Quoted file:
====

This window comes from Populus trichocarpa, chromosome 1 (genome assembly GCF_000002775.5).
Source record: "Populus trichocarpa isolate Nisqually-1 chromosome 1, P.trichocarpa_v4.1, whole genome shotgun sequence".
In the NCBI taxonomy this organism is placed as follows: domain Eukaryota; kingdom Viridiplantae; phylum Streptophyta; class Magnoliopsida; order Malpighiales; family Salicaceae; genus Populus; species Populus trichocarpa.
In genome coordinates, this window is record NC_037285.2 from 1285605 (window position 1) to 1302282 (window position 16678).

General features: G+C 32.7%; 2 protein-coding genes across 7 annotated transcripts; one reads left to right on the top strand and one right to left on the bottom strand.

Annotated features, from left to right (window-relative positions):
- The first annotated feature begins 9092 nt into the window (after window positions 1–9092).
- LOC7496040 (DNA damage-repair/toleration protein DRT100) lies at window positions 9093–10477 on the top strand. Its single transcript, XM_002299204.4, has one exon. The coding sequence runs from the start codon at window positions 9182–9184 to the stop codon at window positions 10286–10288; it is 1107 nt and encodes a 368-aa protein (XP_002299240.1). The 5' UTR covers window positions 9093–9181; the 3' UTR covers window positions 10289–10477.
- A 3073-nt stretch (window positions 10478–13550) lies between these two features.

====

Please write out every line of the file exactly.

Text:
This window comes from Populus trichocarpa, chromosome 1 (genome assembly GCF_000002775.5).
Source record: "Populus trichocarpa isolate Nisqually-1 chromosome 1, P.trichocarpa_v4.1, whole genome shotgun sequence".
In the NCBI taxonomy this organism is placed as follows: domain Eukaryota; kingdom Viridiplantae; phylum Streptophyta; class Magnoliopsida; order Malpighiales; family Salicaceae; genus Populus; species Populus trichocarpa.
In genome coordinates, this window is record NC_037285.2 from 1285605 (window position 1) to 1302282 (window position 16678).

General features: G+C 32.7%; 2 protein-coding genes across 7 annotated transcripts; one reads left to right on the top strand and one right to left on the bottom strand.

Annotated features, from left to right (window-relative positions):
- The first annotated feature begins 9092 nt into the window (after window positions 1–9092).
- LOC7496040 (DNA damage-repair/toleration protein DRT100) lies at window positions 9093–10477 on the top strand. Its single transcript, XM_002299204.4, has one exon. The coding sequence runs from the start codon at window positions 9182–9184 to the stop codon at window positions 10286–10288; it is 1107 nt and encodes a 368-aa protein (XP_002299240.1). The 5' UTR covers window positions 9093–9181; the 3' UTR covers window positions 10289–10477.
- A 3073-nt stretch (window positions 10478–13550) lies between these two features.